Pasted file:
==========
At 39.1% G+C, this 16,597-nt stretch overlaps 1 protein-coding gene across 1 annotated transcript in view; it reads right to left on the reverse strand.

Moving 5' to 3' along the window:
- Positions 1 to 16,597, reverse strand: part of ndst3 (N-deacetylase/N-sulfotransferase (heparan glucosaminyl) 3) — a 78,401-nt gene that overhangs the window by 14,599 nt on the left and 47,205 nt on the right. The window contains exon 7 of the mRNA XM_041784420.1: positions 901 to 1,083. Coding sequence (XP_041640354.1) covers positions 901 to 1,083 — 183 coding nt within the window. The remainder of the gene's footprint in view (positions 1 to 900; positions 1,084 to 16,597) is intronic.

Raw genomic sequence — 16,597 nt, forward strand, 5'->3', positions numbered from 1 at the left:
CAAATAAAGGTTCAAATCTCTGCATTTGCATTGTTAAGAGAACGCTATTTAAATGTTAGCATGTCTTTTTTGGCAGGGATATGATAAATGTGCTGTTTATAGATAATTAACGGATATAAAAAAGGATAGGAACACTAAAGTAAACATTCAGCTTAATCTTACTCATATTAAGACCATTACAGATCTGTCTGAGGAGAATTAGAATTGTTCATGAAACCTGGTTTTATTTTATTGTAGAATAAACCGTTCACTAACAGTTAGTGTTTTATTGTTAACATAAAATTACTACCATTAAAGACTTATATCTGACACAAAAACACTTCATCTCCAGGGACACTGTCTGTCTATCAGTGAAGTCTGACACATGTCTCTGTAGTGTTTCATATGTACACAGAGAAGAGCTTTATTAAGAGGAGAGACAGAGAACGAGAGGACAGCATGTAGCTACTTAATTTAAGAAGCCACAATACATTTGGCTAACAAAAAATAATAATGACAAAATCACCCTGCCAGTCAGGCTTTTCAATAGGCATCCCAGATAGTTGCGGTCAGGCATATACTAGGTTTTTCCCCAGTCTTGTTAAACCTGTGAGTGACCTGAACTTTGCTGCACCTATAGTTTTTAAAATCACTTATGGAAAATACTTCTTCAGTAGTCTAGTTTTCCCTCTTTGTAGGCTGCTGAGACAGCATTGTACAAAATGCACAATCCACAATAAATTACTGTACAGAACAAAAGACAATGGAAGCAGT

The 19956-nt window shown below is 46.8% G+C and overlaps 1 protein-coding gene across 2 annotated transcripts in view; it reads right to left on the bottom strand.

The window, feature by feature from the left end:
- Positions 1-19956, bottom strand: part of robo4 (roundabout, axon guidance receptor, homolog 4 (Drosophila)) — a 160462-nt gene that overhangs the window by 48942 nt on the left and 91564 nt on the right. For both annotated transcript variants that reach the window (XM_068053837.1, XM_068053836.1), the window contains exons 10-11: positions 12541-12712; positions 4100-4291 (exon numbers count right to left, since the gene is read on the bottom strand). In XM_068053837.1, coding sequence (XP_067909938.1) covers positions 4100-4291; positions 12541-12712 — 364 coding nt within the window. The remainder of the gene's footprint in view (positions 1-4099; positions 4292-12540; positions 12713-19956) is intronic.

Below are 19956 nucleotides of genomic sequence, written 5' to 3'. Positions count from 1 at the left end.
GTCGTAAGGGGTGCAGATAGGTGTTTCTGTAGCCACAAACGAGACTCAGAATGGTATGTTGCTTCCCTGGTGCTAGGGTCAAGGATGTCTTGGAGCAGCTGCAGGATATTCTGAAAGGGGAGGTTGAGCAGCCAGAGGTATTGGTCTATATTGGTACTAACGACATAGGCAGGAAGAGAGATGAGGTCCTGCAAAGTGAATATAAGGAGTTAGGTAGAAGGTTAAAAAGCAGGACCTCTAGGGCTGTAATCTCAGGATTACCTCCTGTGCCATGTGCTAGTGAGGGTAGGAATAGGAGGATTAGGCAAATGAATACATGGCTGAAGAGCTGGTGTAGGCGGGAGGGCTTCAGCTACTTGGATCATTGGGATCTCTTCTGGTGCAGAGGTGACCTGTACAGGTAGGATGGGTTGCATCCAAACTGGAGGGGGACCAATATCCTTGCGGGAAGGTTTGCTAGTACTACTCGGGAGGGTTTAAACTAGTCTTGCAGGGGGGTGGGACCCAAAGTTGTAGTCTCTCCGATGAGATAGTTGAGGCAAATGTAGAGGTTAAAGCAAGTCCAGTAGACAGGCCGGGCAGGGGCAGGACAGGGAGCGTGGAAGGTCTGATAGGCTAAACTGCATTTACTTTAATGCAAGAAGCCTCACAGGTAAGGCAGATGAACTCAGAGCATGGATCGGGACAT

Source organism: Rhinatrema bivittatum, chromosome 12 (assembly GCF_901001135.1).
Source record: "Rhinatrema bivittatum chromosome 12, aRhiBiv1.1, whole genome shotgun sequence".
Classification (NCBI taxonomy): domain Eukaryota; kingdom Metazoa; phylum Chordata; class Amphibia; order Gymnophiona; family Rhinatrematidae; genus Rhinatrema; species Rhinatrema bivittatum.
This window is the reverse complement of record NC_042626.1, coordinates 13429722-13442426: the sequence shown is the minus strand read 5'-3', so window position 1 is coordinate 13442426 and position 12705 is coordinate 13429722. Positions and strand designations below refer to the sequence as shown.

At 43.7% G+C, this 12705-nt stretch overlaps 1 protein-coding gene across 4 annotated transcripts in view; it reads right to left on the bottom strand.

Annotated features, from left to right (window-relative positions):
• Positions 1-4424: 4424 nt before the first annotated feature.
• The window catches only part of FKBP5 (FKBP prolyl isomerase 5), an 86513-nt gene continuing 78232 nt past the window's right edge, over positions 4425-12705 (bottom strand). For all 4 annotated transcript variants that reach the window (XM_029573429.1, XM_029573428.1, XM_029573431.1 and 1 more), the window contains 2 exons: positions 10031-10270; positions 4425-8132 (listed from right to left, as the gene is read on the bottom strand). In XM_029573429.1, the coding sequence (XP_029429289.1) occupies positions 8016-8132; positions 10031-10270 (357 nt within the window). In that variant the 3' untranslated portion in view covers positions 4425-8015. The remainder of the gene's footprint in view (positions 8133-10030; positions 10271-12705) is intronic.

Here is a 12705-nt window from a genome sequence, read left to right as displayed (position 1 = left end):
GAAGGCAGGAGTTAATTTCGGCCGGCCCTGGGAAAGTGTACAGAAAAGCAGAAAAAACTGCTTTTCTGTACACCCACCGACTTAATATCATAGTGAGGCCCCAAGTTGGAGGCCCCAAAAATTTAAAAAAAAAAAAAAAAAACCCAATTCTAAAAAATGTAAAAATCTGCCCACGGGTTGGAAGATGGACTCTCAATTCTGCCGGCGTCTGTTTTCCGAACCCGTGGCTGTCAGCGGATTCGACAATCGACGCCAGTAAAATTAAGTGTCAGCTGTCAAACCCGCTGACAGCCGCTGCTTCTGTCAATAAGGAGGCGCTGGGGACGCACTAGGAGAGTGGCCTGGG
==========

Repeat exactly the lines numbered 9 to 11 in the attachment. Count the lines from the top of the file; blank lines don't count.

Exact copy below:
Below are 19956 nucleotides of genomic sequence, written 5' to 3'. Positions count from 1 at the left end.
GTCGTAAGGGGTGCAGATAGGTGTTTCTGTAGCCACAAACGAGACTCAGAATGGTATGTTGCTTCCCTGGTGCTAGGGTCAAGGATGTCTTGGAGCAGCTGCAGGATATTCTGAAAGGGGAGGTTGAGCAGCCAGAGGTATTGGTCTATATTGGTACTAACGACATAGGCAGGAAGAGAGATGAGGTCCTGCAAAGTGAATATAAGGAGTTAGGTAGAAGGTTAAAAAGCAGGACCTCTAGGGCTGTAATCTCAGGATTACCTCCTGTGCCATGTGCTAGTGAGGGTAGGAATAGGAGGATTAGGCAAATGAATACATGGCTGAAGAGCTGGTGTAGGCGGGAGGGCTTCAGCTACTTGGATCATTGGGATCTCTTCTGGTGCAGAGGTGACCTGTACAGGTAGGATGGGTTGCATCCAAACTGGAGGGGGACCAATATCCTTGCGGGAAGGTTTGCTAGTACTACTCGGGAGGGTTTAAACTAGTCTTGCAGGGGGGTGGGACCCAAAGTTGTAGTCTCTCCGATGAGATAGTTGAGGCAAATGTAGAGGTTAAAGCAAGTCCAGTAGACAGGCCGGGCAGGGGCAGGACAGGGAGCGTGGAAGGTCTGATAGGCTAAACTGCATTTACTTTAATGCAAGAAGCCTCACAGGTAAGGCAGATGAACTCAGAGCATGGATCGGGACAT

Source organism: Rhinatrema bivittatum, chromosome 12 (assembly GCF_901001135.1).